There's a reason Dictionary.com named "privacy" as the word of the year.
With privacy a defining theme over the past year, Dictionary.com has named “privacy” as word of the year (an accompanying infographic spotlights the year’s privacy-related news). Last week we featured our recent research on consumer views around The End of Anonymity, one of our 10 Trends for 2014—the idea that it’s becoming nearly impossible to remain unobserved and untracked by corporations and governments. This week, data from GlobalWebIndex demonstrates how concerns around privacy have steadily risen over the last three years.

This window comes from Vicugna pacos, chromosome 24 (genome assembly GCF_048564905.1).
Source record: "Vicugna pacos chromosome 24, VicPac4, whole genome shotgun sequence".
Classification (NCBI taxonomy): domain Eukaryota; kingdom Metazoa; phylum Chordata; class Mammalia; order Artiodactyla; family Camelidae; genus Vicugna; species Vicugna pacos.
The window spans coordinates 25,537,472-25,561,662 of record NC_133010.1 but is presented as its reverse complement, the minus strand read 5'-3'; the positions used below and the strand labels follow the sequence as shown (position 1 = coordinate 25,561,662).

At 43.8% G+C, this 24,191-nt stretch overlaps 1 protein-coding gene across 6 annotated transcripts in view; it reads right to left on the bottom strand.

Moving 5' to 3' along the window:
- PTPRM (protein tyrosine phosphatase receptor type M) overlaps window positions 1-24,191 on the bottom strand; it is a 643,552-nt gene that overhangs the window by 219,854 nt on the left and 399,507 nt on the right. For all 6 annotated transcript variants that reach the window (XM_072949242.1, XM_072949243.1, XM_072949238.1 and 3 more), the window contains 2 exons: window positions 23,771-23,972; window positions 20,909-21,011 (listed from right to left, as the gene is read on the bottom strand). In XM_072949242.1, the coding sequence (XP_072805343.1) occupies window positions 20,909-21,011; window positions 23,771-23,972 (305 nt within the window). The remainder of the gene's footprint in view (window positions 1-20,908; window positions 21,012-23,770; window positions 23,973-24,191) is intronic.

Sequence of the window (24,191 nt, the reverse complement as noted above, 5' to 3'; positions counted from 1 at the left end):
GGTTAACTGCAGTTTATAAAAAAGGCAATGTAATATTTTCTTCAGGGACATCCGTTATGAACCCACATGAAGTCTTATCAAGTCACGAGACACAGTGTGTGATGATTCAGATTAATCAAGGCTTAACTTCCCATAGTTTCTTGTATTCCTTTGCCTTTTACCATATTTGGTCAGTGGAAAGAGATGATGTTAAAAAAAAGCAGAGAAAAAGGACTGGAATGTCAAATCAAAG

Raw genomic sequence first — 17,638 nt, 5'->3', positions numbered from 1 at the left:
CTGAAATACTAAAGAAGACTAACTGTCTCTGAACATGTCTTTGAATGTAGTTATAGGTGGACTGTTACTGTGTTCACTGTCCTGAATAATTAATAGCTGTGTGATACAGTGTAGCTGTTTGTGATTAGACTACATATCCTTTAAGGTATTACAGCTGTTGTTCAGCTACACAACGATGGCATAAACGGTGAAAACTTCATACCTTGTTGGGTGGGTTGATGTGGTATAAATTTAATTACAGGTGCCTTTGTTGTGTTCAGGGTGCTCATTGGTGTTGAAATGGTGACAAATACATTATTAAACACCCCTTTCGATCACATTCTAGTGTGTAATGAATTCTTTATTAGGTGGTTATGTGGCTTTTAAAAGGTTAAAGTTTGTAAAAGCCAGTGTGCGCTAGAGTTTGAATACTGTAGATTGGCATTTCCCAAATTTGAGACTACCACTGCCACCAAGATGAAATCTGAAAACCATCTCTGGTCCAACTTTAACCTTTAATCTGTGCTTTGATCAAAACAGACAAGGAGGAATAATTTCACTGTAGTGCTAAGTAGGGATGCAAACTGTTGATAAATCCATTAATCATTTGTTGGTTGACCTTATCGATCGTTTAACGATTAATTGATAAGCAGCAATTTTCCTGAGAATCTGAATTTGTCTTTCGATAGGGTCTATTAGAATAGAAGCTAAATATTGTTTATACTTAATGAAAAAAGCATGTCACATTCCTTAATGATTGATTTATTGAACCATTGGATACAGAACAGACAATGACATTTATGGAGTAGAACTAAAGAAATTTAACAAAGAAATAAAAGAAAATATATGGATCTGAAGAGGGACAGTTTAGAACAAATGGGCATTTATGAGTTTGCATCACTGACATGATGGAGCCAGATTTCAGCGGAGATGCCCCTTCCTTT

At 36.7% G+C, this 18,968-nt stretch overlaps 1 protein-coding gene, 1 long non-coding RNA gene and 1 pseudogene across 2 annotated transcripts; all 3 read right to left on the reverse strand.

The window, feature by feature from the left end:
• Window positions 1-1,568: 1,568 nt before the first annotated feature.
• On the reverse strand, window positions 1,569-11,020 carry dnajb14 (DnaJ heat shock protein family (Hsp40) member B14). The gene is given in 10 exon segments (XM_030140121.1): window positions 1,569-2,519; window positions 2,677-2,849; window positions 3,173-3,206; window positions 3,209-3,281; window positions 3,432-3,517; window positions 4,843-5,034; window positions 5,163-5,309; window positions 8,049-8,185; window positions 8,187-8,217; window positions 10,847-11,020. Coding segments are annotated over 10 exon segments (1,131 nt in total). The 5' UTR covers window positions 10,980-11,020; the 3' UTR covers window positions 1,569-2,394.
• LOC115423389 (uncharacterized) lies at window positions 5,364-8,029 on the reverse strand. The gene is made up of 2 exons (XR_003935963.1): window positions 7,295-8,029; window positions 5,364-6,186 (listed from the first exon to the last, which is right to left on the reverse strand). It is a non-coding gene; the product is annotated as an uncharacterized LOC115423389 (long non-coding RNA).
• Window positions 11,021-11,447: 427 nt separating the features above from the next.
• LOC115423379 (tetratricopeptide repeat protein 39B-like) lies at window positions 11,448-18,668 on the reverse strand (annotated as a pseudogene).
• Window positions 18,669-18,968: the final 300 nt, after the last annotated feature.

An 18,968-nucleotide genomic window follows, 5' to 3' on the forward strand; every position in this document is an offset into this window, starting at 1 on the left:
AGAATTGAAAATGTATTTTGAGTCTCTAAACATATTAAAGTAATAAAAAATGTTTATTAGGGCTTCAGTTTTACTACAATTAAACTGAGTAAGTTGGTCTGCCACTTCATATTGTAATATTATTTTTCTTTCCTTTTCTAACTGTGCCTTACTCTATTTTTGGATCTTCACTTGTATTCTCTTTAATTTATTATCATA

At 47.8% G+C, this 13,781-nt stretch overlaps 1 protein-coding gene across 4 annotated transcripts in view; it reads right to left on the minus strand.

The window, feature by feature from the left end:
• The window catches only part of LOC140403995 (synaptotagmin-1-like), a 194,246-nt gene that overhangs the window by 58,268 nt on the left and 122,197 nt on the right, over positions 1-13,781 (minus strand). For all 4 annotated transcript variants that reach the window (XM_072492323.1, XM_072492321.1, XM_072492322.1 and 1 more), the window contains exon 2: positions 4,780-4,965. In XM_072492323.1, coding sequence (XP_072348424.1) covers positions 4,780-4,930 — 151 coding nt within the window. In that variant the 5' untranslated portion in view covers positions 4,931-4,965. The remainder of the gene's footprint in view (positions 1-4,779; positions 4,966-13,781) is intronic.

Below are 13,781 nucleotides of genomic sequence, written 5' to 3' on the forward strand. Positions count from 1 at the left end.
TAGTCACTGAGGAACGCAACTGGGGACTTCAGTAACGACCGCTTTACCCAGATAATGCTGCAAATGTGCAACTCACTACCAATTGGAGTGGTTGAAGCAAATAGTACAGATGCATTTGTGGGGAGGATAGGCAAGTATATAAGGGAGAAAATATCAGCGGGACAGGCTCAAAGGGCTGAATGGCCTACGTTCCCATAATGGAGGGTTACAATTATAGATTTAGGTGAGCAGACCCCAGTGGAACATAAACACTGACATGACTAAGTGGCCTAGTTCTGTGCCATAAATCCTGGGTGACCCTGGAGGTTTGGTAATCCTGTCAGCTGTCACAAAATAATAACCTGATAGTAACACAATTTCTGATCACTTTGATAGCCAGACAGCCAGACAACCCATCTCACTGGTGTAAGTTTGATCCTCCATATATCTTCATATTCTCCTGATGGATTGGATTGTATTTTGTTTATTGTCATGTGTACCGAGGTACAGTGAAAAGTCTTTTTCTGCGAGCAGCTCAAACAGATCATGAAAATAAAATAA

Globally, 56 percent of Internet users report feeling “concerned about the Internet eroding my personal privacy,” up from 48 percent in September 2010. With heavy Internet censorship in China, concern there is understandably high. By contrast, German and British respondents are less concerned than the global average, perhaps due to more stringent privacy protections in the European Union. The U.S. falls in the middle, with the population who feel concerned expanding from 43 percent in 2010 to 57 percent currently.